Source: Department of Energy
Environmental Protection Agency to Award $569 Million in Funding to Areas Impacted by Hurricane Sandy
On November 23, 2012, the UK Department of Energy and Climate Change (DECC) reached a landmark decision to increase investor confidence and generate 250,000 jobs in the energy sector. The decision, called the Electricity Market Reform (EMR) in the Energy Bill, will address electricity demands through low-carbon technologies in the United Kingdom as about 20 percent of the country’s generating capacity from conventional, carbon-based sources decrease over the next decade.
The EMR hopes to give confidence to certain investors and create government contracts for about £110 billion in investments.
The sections of the Energy Bill allow the following:
· Create a government owned-company to give investors more confidence while investing in long-term contracts called “Contracts for Difference” for low-carbon electricity projects
· Allows auctions for generating capacity from 2014 for the winter of 2018/2019 to make sure peak demand is addressed
· Provides confidence to gas investors to make sure energy demands are addressed (Gas Generation Strategy published with Chancellor’s Autumn Statement)
· Sets a target range for reducing carbon emissions by 2030
The UK’s Climate Change Committee will make suggestions in 2016 during the Fifth Carbon Budget to make sure target ranges are reached by 2030. Until 2016, the government is providing tips to National Grid for different ways to reach lowered emissions ranges by 2030 and even reach target ranges by 2050 in the most economical way. A sample approach for the UK 2050 carbon target is explained in the Fourth Carbon Budget.
Edward Davey, the Energy and Climate Secretary, stated: “They [the Coalition Agreement decisions] will allow us to meet our legally binding carbon reduction and renewable energy obligations and will bring on the investment required to keep the lights on and bills affordable for consumers.”
The decarbonization targets were set by the Climate Change Act of 2008. Together with the decarbonization targets and government-issued contracts, about £9.8 billion in 2020 prices is set aside in the Levy Control Framework. The budgeted investment by the government will decrease dependency on gas imports by establishing renewable energy. By 2020, about 30 percent of the UK’s energy will come from renewables—compared to 11 percent in 2012. The investment will also ensure power from new nuclear energy and commercialized carbon capture.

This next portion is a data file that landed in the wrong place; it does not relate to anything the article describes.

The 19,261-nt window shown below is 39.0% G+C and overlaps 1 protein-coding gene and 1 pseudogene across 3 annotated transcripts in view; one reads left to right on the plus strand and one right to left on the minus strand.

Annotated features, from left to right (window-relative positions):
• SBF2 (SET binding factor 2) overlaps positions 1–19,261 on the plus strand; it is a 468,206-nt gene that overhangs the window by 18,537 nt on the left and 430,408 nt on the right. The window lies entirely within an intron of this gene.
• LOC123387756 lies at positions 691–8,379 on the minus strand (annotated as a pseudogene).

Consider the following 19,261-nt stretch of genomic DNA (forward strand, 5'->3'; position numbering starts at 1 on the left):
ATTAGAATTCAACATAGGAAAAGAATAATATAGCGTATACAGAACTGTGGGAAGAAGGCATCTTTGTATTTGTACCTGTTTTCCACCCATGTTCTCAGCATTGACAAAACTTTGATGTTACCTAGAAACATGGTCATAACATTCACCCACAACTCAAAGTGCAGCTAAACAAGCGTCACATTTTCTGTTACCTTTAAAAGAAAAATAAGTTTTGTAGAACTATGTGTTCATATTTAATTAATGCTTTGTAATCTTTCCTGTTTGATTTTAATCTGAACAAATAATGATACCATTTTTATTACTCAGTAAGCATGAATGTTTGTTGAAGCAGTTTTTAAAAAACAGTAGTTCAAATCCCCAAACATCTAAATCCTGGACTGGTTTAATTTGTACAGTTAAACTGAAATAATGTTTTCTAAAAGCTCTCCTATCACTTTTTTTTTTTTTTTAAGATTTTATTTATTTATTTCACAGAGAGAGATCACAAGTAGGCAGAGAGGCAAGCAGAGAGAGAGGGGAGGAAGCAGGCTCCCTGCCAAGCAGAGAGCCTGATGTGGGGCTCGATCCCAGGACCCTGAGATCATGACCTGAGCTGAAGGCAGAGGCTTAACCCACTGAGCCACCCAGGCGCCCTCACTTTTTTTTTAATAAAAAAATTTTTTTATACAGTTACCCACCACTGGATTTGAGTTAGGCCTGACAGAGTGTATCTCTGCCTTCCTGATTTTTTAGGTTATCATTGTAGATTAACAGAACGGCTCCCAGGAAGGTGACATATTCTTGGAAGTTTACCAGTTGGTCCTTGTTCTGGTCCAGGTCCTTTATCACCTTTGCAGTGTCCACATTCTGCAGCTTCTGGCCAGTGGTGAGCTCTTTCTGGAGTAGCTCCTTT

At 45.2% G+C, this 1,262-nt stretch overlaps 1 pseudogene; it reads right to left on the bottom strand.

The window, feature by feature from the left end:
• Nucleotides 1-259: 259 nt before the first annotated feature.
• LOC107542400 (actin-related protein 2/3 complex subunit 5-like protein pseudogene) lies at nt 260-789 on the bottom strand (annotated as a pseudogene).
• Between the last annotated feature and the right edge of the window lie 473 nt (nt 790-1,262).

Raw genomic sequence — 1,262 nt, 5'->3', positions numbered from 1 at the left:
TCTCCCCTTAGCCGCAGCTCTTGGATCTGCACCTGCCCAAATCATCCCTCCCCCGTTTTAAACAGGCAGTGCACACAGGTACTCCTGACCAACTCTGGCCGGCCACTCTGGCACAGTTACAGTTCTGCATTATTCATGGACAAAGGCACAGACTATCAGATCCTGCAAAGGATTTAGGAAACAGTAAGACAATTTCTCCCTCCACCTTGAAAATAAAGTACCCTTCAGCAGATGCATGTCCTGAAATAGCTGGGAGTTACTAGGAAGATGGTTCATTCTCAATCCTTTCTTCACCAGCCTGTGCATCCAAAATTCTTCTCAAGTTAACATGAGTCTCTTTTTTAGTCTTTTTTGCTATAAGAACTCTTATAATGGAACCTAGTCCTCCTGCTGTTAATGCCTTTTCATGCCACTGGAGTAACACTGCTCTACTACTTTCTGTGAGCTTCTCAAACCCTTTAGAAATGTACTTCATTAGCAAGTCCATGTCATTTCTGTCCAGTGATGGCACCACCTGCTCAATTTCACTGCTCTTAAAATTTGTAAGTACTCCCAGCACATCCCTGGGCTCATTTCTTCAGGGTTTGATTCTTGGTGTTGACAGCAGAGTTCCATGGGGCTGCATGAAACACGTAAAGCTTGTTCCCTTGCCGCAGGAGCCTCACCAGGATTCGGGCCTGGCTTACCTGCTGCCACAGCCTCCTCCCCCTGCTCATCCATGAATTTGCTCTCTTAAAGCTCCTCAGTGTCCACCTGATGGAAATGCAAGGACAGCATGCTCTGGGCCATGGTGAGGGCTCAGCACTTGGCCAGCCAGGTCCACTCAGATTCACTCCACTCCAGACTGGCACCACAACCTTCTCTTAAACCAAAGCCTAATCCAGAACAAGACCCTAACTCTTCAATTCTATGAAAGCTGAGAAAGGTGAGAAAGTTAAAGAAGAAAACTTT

Davey continued, “The decisions we’ve reached are true to the Coalition Agreement, they mean we can introduce the Energy Bill next week and have essential electricity market reforms up and running by 2014 as planned.”
The shift in public spending by the government, referred to as the Levy Control Framework (LCF), is the responsibility of the Treasury. The spending meets energy and climate goals in line with economic recovery and the least impact on utility bills for consumers.
The spending does not include the ECO or the Warm Homes Discount in the UK. These programs have separate spending limits for 2015.
Source: Department of Energy & Climate Change
On November 13, 2012, the Environmental Protection Agency (EPA) reported that the third consecutive season of dredging on the Hudson River was completed. A total of 1.3 million cubic yards of sediment containing PCBs has been removed from the Hudson River so far.
The dredging began on May 9, 2012 after General Electric (with oversight form the EPA) removed 650,000 cubic yards of contaminated sediment south of Fort Edward, New York. The EPA is now half way to its goal of removing 2.65 million cubic yards of polluted sediment from 40 miles of the upper Hudson River.
The EPA reports that approximately 1.3 million pounds of PCBs went into the Hudson River after they leaked from two General Electric manufacturing plants in Fort Edward and Hudson Falls.
The EPA set strict standards during General Electric’s dredging. The company could not allow more than 2 percent of the dredged PCB-contaminated sediment to stir and become suspended in the water. The first series of measurements were conducted in Waterford. Additionally, the EPA did not allow the company to suspend more than 1 percent of the contaminated sediment by the time the water reached Waterford. Waterford is the farthest monitoring station downstream on the Hudson River.
The company fulfilled a goal of letting no more than 11 percent of the project undergo capping as well. General Electric’s seasonal cleanup only accounted for 5 percent capping in the contaminated area besides capping that could not be prevented.
The dredged sediment is stored at the Fort Edward processing facility and shipped to authorized disposal facilities in other states. The material will continue to be transported out-of-state by train until all of the sediment is removed from the Fort Edward processing plant.
Source: U.S. Environmental Protection Agency